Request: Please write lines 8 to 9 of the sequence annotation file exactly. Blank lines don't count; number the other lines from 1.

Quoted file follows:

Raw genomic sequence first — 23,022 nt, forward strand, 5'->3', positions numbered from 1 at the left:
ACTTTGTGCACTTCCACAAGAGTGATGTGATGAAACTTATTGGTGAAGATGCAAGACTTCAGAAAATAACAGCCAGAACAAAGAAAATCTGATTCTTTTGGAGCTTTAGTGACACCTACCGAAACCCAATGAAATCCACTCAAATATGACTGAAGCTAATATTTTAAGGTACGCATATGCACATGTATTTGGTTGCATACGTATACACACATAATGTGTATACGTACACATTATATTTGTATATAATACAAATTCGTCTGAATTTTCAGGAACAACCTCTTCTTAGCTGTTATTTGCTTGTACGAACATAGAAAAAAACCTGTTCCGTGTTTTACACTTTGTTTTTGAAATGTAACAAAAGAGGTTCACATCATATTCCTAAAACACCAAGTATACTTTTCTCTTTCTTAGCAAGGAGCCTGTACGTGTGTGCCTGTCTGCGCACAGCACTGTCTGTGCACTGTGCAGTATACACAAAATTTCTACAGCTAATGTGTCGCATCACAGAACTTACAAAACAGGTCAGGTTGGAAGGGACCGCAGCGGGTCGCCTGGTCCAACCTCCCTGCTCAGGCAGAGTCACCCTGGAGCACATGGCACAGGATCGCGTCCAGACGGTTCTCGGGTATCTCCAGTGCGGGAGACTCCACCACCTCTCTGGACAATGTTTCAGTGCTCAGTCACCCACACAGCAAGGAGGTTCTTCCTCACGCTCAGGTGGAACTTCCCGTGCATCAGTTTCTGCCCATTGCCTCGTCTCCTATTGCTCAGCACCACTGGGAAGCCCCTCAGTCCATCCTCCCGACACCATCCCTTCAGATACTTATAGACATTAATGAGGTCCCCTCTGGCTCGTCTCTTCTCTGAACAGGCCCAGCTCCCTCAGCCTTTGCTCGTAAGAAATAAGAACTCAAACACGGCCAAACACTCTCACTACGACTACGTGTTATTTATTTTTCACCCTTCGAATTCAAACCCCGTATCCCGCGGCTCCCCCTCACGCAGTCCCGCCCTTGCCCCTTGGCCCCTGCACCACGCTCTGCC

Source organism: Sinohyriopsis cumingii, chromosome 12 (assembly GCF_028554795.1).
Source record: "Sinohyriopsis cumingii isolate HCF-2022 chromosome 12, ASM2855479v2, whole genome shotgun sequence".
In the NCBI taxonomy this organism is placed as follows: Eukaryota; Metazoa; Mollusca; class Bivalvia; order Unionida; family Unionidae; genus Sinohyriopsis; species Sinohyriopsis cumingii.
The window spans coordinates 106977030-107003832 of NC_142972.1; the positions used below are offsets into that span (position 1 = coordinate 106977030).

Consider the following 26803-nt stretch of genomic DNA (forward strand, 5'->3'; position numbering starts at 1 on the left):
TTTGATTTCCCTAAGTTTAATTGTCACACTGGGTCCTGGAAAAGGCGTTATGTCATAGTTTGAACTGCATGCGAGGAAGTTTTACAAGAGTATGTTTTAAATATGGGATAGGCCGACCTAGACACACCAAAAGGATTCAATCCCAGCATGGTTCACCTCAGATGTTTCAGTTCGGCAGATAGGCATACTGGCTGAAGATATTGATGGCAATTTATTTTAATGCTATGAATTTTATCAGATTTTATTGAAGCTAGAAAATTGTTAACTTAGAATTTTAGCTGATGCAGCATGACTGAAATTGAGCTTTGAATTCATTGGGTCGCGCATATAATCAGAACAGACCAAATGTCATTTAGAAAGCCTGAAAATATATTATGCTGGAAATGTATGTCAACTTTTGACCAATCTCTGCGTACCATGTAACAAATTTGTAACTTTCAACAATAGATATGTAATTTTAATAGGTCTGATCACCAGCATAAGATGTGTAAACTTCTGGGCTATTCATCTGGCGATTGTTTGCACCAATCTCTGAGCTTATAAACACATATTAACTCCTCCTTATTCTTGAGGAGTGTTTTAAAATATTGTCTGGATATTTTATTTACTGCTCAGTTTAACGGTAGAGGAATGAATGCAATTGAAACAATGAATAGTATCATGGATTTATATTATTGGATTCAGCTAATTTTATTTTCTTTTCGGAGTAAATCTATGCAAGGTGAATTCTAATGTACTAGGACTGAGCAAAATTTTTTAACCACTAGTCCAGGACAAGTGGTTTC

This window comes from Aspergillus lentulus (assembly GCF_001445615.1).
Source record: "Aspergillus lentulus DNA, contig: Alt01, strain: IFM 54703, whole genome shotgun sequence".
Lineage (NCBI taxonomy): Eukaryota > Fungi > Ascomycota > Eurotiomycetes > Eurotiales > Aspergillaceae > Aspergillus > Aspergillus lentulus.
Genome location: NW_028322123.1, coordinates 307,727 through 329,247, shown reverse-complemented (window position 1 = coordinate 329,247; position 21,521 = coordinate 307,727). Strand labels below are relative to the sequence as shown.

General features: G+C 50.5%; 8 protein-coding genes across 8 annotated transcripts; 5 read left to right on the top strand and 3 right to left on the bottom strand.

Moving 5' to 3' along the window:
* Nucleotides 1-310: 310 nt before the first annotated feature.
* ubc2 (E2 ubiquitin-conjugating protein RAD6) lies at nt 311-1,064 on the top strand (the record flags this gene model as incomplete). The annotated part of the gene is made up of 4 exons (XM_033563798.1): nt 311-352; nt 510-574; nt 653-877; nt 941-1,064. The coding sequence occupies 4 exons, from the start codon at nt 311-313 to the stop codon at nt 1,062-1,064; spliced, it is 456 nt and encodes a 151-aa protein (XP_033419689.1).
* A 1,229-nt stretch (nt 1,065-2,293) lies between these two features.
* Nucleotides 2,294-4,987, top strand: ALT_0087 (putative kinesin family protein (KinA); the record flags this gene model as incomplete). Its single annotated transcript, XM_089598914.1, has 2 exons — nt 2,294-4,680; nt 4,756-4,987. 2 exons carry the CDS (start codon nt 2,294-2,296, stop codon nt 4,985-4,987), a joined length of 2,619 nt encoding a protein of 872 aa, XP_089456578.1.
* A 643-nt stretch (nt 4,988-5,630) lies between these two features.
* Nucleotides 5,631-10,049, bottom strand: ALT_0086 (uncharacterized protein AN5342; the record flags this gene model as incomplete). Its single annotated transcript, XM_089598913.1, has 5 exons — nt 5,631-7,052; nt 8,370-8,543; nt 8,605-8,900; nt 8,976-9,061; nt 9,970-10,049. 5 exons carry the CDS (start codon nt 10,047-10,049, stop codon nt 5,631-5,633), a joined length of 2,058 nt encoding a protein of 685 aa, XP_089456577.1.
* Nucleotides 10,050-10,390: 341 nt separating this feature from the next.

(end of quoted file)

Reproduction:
TTTGATTTCCCTAAGTTTAATTGTCACACTGGGTCCTGGAAAAGGCGTTATGTCATAGTTTGAACTGCATGCGAGGAAGTTTTACAAGAGTATGTTTTAAATATGGGATAGGCCGACCTAGACACACCAAAAGGATTCAATCCCAGCATGGTTCACCTCAGATGTTTCAGTTCGGCAGATAGGCATACTGGCTGAAGATATTGATGGCAATTTATTTTAATGCTATGAATTTTATCAGATTTTATTGAAGCTAGAAAATTGTTAACTTAGAATTTTAGCTGATGCAGCATGACTGAAATTGAGCTTTGAATTCATTGGGTCGCGCATATAATCAGAACAGACCAAATGTCATTTAGAAAGCCTGAAAATATATTATGCTGGAAATGTATGTCAACTTTTGACCAATCTCTGCGTACCATGTAACAAATTTGTAACTTTCAACAATAGATATGTAATTTTAATAGGTCTGATCACCAGCATAAGATGTGTAAACTTCTGGGCTATTCATCTGGCGATTGTTTGCACCAATCTCTGAGCTTATAAACACATATTAACTCCTCCTTATTCTTGAGGAGTGTTTTAAAATATTGTCTGGATATTTTATTTACTGCTCAGTTTAACGGTAGAGGAATGAATGCAATTGAAACAATGAATAGTATCATGGATTTATATTATTGGATTCAGCTAATTTTATTTTCTTTTCGGAGTAAATCTATGCAAGGTGAATTCTAATGTACTAGGACTGAGCAAAATTTTTTAACCACTAGTCCAGGACAAGTGGTTTC

This window comes from Aspergillus lentulus (assembly GCF_001445615.1).